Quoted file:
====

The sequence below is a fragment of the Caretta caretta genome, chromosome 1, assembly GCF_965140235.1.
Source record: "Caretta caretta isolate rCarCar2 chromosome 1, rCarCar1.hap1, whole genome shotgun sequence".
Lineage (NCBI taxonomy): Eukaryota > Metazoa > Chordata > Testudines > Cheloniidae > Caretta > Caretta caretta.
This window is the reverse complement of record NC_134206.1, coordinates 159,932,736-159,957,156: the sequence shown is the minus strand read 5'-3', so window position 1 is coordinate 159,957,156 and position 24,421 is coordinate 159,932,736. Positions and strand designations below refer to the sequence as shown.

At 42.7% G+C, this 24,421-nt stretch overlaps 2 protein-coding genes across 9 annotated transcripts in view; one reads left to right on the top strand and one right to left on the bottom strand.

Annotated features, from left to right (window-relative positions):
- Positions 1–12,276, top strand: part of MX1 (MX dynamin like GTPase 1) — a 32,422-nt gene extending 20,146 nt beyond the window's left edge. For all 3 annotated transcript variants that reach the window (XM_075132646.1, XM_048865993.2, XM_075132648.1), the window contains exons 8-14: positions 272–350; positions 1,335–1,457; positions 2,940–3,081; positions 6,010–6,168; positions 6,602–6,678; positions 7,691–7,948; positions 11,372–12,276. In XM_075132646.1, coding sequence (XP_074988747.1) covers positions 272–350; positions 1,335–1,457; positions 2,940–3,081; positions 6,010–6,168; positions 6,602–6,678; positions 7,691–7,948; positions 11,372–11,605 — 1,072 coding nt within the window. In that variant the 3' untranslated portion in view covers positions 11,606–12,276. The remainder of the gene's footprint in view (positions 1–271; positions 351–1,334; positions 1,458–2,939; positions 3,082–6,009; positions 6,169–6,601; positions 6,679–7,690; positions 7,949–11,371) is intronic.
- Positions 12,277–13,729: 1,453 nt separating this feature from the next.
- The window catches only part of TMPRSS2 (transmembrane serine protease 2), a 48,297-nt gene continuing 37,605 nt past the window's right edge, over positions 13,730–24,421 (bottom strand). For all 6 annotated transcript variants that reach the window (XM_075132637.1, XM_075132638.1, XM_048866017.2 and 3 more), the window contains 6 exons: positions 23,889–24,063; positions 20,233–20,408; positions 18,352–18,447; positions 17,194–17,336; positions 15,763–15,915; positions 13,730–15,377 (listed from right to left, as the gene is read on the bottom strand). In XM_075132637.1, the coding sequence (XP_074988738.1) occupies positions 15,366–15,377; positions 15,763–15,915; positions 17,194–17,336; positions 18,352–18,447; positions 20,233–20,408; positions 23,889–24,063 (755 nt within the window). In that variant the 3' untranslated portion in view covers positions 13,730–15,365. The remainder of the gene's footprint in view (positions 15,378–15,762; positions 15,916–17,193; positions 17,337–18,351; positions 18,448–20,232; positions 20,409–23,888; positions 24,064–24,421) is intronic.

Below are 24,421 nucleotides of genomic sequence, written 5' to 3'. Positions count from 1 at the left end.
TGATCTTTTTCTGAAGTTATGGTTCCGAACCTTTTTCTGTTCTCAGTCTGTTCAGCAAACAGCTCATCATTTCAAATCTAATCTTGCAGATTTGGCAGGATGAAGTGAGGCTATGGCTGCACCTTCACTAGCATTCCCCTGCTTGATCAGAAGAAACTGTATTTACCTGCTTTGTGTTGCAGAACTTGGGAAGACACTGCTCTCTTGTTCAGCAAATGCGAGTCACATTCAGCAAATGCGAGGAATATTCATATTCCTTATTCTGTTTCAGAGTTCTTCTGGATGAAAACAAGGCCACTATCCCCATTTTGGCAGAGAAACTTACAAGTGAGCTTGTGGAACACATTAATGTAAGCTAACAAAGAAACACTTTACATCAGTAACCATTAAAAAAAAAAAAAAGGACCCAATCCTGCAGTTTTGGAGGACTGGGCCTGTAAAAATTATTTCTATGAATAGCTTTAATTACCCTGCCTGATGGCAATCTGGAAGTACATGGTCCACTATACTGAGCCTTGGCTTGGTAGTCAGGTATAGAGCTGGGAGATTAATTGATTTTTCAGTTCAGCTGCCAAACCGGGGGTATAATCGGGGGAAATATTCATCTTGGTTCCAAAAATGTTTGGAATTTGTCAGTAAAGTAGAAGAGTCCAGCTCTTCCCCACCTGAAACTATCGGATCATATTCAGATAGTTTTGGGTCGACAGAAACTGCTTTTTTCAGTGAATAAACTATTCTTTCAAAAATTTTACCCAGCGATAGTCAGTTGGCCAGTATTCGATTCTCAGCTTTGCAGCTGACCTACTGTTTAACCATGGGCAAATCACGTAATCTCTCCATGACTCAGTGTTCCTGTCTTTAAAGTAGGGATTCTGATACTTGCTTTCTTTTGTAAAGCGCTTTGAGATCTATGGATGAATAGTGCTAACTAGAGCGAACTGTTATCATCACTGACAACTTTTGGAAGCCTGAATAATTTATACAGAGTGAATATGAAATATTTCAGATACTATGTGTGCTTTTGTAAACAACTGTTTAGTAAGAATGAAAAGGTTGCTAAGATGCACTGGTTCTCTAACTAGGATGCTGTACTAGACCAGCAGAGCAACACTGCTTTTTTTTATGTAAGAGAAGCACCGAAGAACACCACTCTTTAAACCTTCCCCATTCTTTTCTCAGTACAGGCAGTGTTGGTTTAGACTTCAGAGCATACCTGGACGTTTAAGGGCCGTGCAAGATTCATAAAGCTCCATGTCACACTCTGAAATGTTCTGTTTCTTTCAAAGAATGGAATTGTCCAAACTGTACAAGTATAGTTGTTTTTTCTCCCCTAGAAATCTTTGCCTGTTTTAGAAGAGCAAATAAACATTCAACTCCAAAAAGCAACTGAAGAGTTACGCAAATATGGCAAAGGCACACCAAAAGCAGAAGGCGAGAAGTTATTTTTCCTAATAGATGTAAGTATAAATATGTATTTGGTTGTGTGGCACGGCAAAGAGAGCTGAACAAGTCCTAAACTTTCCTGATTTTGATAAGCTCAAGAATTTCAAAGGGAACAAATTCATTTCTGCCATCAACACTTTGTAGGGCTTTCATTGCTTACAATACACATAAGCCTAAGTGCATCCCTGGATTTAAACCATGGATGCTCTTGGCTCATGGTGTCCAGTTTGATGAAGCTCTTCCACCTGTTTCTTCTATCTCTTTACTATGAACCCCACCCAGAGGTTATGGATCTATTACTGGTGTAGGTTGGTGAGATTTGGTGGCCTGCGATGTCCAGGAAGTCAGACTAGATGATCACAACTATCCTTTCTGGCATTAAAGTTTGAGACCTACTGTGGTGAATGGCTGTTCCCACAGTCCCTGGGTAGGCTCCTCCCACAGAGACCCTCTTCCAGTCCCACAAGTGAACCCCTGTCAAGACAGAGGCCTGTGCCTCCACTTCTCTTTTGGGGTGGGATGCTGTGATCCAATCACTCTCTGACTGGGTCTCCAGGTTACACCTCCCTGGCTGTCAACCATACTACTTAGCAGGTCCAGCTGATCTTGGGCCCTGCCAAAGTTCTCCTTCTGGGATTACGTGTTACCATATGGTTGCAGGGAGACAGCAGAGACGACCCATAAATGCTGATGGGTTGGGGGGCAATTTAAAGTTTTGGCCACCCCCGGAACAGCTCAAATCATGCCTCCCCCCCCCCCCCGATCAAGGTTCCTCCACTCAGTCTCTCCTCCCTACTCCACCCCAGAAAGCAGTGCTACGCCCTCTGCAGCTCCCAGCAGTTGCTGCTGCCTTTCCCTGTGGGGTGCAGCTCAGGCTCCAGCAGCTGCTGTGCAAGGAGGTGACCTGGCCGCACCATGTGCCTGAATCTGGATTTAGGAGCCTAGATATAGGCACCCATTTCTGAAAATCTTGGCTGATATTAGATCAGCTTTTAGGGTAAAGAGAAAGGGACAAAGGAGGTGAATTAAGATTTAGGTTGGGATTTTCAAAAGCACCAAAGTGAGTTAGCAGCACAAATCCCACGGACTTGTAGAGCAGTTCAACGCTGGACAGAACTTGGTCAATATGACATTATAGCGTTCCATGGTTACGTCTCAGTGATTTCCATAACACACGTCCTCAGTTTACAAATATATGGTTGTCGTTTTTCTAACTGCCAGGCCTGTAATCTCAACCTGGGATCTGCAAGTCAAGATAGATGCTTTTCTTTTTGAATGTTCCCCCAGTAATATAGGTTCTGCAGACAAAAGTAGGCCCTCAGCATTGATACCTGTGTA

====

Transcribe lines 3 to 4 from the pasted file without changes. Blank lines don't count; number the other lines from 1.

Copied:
Lineage (NCBI taxonomy): Eukaryota > Metazoa > Chordata > Testudines > Cheloniidae > Caretta > Caretta caretta.
This window is the reverse complement of record NC_134206.1, coordinates 159,932,736-159,957,156: the sequence shown is the minus strand read 5'-3', so window position 1 is coordinate 159,957,156 and position 24,421 is coordinate 159,932,736. Positions and strand designations below refer to the sequence as shown.